Subcutaneous Refractory motor fluctuations in Parkinson's disease
Adult: Initially, 1 mg at the 1st sign of an "off" episode, then a further 2 mg if inadequate or no response after 30 min. Subsequent increments can be made at intervals of at least 40 min until satisfactory response obtained. Usual dose range: 3-30 mg daily in divided doses. Patient requiring >10 inj/day: Initially, 1 mg/hr via continuous SC infusion increased not more often than 4 hrly in max increments of 500 mcg/hr, to usual rate of 1-4 mg/hr (15-60 mcg/kg/hr). Should only be given during waking hr and change infusion site 12 hrly. Intermittent bolus inj may be required to supplement the infusion. Max: 100 mg/day and 10 mg/dose.
Mild to moderate: Reduce initial dose.
Patient w/ resp or CNS depression, neuropsychiatric problems, or dementia. Patient who has "on" response to levodopa marred by severe dyskinesia or dystonia.
Patient prone to nausea and vomiting or when vomiting is likely to pose a risk. Patient w/ pulmonary, CV, or endocrine disease, history of orthostatic hypotension. Renal and hepatic impairment. Elderly or debilitated patients. Pregnancy and lactation.
Yawning, dyskinesias, nausea and/or vomiting, somnolence, transient sedation, dizziness, oedema, chest pain, orthostatic hypotension, postural instability and falls, increased salivation and perspiration, neuropsychiatric disturbances. Signs of CNS stimulation (e.g. euphoria, lightheadedness, restlessness, tremor, tachycardia and tachypnoea). Induration, nodule formation, and panniculitis, sometimes leading to ulceration, often develops at the site of inj. Rarely, eosinophilia.
This drug may cause somnolence and/or an episode of sudden sleep onset, if affected do not drive or operate machinery.
Periodic monitoring of hepatic, renal, haematopoietic, and CV function.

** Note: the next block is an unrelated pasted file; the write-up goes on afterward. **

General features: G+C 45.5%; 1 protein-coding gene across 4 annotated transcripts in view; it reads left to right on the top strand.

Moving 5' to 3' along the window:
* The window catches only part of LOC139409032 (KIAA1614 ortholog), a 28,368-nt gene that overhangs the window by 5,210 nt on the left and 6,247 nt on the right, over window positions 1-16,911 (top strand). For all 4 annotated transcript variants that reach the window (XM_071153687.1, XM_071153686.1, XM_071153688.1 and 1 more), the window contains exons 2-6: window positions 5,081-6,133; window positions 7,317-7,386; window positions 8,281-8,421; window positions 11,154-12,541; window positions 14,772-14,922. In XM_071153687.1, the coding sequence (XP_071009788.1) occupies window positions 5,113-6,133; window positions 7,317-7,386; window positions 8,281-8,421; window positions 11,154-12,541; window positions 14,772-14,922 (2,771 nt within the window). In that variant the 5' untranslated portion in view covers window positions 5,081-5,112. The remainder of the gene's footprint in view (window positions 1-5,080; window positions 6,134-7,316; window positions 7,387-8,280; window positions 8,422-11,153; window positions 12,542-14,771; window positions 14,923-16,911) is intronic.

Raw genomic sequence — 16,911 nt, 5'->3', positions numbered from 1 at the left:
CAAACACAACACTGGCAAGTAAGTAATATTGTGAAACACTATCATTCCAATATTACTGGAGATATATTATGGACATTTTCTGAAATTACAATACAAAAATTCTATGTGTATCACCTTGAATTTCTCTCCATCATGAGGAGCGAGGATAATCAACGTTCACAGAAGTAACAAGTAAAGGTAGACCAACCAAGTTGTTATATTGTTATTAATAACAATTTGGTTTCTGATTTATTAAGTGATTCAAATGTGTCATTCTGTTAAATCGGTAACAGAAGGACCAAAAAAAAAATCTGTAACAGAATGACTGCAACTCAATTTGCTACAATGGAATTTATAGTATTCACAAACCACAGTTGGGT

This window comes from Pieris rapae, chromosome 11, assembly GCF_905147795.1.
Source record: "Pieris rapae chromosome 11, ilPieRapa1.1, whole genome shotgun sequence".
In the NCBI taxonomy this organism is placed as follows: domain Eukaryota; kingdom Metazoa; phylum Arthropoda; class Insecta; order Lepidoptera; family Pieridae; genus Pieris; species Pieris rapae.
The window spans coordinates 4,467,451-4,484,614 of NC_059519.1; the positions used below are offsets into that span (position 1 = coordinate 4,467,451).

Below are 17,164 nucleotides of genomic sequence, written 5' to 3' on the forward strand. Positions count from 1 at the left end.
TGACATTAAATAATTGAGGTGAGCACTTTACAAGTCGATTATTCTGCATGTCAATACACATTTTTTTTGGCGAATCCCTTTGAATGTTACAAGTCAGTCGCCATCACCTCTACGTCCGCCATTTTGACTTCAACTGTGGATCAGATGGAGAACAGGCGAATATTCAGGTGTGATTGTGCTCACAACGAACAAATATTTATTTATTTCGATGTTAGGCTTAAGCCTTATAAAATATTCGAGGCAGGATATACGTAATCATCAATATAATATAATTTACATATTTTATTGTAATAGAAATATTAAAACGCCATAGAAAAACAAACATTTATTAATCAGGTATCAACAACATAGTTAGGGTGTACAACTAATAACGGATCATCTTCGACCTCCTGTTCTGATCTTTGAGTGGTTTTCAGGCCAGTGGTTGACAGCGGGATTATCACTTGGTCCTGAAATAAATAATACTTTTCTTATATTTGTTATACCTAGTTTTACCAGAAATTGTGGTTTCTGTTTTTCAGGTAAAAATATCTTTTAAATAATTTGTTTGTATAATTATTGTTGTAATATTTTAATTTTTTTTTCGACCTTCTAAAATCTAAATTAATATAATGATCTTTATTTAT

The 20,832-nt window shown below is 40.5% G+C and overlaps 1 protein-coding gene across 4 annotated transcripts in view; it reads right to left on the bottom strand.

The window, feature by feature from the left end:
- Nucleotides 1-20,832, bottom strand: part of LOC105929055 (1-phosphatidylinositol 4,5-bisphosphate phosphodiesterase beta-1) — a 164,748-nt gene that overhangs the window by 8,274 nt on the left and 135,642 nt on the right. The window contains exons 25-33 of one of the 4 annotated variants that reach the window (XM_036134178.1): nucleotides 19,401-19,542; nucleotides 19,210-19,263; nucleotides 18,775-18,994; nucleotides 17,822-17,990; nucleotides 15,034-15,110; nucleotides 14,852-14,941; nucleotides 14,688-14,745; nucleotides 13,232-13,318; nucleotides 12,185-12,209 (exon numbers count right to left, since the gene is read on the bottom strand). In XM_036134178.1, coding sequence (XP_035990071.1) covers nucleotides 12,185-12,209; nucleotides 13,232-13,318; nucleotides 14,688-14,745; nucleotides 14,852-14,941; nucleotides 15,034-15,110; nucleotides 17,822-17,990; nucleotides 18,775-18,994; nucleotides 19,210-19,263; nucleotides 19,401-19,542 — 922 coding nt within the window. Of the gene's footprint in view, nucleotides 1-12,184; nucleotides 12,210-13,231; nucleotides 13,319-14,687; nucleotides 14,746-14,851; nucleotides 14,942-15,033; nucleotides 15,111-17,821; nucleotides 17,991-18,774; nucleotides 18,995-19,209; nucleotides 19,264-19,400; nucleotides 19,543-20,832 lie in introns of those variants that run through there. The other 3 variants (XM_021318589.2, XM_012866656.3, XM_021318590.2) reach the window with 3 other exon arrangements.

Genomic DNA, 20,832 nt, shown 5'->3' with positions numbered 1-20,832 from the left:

Symptoms: Persistent vomiting, resp depression, bradycardia, hypotension, and coma; death may occur. Management: Excessive emesis may be treated w/ domperidone. An opioid antagonist (e.g. naloxone) has been given to treat CNS and resp depression. Appropriate measures must be taken (e.g. raising the foot of the bed) in case of hypotension. May use atropine in bradycardia.
May potentiate hypotensive effects of antihypertensives or organic nitrates. Antipsychotics and other drugs that act as CNS dopamine inhibitors may antagonise therapeutic effects of apomorphine. Additive effect on QT interval prolongation w/ drugs known to prolong the QT interval (e.g. TCAs, antipsychotic agents). May enhance effect w/ memantine and entacapone.
Enhanced hypotensive effects w/ alcohol.
Description: Apomorphine is a nonergot-derivative potent dopamine D1- and D2-receptor agonist. It stimulates postsynaptic dopamine D2 receptors w/in the caudate-putamen in the brain. Onset: Rapid. Pharmacokinetics: Absorption: Well absorbed. Distribution: Volume of distribution: 218 L. Plasma protein binding: Approx 90% (mainly albumin). Metabolism: Undergoes conjugation w/ glucuronic acid or sulfate to its major metabolite apomorphine sulfate and demethylation to form norapomorphine. Excretion: Via urine (93%) as metabolites and faeces (16%). Terminal elimination half-life: 40 min.
Anon. Apomorphine. Lexicomp Online. Hudson, Ohio. Wolters Kluwer Clinical Drug Information, Inc. https://online.lexi.com. Accessed 20/05/2014.Buckingham R (ed). Apomorphine Hydrochloride. Martindale: The Complete Drug Reference [online]. London. Pharmaceutical Press. https://www.medicinescomplete.com. Accessed 20/05/2014.Joint Formulary Committee. Apomorphine Hydrochloride. British National Formulary [online]. London. BMJ Group and Pharmaceutical Press. https://www.medicinescomplete.com. Accessed 20/05/2014.McEvoy GK, Snow EK, Miller J et al (eds). Apomorphine Hydrochloride. AHFS Drug Information (AHFS DI) [online]. American Society of Health-System Pharmacists (ASHP). https://www.medicinescomplete.com. Accessed 20/05/2014.